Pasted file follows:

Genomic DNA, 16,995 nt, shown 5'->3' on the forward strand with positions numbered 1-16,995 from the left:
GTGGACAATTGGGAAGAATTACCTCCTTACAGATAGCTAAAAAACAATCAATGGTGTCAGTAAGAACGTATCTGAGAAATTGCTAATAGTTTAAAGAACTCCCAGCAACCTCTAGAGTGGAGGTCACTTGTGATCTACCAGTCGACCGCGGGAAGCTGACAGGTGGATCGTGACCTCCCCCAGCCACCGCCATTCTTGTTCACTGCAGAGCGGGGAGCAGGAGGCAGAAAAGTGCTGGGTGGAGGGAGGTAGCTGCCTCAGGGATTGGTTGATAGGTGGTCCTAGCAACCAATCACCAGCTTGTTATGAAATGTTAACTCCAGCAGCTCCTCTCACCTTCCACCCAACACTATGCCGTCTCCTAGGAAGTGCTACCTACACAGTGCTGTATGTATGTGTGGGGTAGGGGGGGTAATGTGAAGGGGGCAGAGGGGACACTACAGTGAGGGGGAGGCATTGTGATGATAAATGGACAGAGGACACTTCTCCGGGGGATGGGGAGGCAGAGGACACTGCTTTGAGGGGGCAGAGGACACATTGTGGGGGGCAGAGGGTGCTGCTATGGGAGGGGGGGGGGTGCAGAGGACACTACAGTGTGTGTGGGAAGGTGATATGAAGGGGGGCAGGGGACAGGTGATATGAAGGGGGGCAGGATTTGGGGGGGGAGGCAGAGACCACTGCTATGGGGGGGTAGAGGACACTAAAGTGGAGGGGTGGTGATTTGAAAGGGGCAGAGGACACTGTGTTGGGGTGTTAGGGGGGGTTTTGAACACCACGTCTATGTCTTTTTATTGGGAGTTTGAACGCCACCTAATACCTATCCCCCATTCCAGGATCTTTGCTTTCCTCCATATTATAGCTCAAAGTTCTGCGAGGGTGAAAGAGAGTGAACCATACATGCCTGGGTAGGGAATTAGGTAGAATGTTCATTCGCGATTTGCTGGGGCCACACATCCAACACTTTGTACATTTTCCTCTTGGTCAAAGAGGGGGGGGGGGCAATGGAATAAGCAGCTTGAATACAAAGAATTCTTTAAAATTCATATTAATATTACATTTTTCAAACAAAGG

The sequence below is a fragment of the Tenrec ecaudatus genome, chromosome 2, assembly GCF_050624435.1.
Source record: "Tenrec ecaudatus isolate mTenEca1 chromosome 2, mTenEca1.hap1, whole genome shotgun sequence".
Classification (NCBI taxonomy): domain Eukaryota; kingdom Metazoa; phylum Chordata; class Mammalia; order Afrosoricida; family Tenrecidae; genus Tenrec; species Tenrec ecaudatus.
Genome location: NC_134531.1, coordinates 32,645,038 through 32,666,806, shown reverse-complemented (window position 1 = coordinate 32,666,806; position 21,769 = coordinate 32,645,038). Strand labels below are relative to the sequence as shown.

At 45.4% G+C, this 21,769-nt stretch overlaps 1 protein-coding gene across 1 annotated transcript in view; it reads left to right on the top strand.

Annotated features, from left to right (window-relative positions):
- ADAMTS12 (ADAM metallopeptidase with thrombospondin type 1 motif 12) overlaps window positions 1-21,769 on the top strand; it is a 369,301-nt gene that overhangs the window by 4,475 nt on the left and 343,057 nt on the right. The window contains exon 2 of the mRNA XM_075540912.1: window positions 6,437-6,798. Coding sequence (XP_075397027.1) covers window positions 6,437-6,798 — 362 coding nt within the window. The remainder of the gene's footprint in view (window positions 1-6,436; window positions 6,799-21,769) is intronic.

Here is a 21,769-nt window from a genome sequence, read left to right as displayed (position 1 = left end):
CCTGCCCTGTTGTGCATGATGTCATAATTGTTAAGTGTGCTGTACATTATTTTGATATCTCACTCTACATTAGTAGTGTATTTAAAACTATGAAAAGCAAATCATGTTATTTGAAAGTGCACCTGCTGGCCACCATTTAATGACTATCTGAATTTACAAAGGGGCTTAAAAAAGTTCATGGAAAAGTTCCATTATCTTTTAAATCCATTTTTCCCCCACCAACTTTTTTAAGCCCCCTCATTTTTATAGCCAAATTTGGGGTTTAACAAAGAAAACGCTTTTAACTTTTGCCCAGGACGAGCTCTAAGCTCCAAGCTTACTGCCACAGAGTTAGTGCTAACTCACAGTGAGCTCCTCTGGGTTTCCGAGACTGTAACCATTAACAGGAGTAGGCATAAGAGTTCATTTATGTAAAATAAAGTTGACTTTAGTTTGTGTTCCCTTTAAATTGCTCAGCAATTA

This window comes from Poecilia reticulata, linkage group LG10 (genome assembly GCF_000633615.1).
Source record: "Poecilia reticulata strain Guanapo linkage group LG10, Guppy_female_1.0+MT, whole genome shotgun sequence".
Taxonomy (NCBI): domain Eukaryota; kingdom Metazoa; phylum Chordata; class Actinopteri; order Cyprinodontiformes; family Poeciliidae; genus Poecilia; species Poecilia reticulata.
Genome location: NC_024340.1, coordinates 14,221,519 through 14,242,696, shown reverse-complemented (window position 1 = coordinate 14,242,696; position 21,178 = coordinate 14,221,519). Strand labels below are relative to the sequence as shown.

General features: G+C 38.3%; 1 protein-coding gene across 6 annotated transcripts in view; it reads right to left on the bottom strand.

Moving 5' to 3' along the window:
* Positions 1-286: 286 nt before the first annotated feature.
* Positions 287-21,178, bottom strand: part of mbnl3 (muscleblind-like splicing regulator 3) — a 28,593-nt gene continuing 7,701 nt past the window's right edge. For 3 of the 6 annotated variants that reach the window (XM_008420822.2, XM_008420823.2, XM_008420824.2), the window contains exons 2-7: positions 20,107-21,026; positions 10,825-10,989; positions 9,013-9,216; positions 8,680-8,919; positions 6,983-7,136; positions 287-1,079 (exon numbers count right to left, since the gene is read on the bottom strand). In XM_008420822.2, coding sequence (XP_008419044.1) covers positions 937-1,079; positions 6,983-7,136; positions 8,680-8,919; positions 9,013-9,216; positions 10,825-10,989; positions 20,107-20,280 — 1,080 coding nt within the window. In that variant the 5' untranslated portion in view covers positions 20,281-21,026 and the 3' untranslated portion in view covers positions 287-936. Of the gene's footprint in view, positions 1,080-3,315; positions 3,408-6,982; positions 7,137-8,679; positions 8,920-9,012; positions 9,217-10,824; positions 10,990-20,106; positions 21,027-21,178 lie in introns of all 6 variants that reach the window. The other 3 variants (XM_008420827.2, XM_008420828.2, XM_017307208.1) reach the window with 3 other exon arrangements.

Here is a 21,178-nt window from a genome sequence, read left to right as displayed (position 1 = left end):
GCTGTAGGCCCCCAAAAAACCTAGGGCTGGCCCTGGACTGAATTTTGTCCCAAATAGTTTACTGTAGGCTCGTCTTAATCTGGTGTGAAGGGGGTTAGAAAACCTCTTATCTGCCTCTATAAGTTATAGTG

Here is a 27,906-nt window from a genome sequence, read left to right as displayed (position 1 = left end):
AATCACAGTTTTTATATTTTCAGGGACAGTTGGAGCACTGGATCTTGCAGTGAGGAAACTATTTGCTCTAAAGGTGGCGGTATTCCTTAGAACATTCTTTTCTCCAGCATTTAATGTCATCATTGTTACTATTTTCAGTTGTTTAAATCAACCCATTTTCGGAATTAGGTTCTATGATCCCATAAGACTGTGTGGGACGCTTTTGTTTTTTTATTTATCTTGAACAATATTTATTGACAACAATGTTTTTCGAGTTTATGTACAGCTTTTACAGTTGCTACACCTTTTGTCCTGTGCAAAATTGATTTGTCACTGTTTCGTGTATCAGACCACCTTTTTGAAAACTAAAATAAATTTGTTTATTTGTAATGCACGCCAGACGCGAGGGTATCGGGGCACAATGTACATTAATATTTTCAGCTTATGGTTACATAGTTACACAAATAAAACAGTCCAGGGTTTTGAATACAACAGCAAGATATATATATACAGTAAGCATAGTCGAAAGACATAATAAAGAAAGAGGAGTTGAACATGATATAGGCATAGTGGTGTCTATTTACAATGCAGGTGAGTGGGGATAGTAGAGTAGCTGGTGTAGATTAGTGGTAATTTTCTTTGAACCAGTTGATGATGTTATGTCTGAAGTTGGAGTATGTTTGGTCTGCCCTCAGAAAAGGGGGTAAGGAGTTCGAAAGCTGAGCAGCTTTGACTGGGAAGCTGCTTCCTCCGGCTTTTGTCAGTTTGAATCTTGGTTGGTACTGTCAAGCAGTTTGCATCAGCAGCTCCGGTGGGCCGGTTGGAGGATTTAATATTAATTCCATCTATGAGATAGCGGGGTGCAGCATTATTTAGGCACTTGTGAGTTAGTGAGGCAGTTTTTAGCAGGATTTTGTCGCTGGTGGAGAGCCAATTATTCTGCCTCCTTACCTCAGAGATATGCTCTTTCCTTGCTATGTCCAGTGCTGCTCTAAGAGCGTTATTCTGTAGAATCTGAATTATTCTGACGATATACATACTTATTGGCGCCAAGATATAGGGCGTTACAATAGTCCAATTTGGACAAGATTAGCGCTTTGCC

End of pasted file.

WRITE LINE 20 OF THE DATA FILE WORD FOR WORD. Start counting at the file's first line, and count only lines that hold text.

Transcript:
Here is a 21,178-nt window from a genome sequence, read left to right as displayed (position 1 = left end):